Here is a short definition of instinct in relation to fear by Roberto Assagioli:
There are five main forms of fear, and these underlie the five fundamental instincts:
– The first is the instinct of self-preservation, the root of which is the fear of death.
– The second is the sexual drive, arising from a sense of incompleteness and the fear of loneliness.
– The third is the herd instinct, again caused by the fear of being separated, weak, insecure. This fear causes us to seek support and security by associating with other people.
– The fourth is the tendency to affirm oneself. This might seem the total opposite of fear, but careful analysis shows that at least one of its roots is the fear of not being appreciated, recognized and respected as much as we deserve (or believe we deserve! ) and therefore not having the power we would like to have over others.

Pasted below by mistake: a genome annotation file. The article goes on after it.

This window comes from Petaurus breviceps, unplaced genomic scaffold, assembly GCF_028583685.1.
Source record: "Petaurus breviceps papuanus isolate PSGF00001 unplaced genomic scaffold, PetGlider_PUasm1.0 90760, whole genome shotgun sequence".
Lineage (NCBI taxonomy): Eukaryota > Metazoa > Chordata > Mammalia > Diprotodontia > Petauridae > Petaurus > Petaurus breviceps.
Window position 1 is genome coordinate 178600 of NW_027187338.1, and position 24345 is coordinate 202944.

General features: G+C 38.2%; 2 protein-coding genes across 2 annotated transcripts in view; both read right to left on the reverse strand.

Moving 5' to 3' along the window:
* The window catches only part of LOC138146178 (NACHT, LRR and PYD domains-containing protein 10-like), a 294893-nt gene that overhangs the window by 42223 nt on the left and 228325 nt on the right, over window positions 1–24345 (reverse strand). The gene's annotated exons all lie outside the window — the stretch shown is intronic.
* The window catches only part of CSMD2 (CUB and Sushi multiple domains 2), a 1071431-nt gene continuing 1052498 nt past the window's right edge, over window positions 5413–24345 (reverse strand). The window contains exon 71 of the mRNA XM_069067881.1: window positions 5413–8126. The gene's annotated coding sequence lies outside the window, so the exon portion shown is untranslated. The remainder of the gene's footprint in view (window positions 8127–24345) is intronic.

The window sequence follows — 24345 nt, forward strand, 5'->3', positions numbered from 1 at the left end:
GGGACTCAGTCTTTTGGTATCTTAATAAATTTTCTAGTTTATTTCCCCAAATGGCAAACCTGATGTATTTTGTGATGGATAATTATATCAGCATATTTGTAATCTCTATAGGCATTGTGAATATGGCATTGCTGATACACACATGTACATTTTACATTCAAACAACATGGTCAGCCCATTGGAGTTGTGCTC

– The fifth is curiosity, the thirst for knowledge based on fear of the unknown or of mystery.
We have to acknowledge that these instincts or tendencies have spurred us on to useful, indeed necessary, activities, so even fear has had and can have a useful function. (Transpersonal Development, 2007, p. 164)« Back to Glossary Index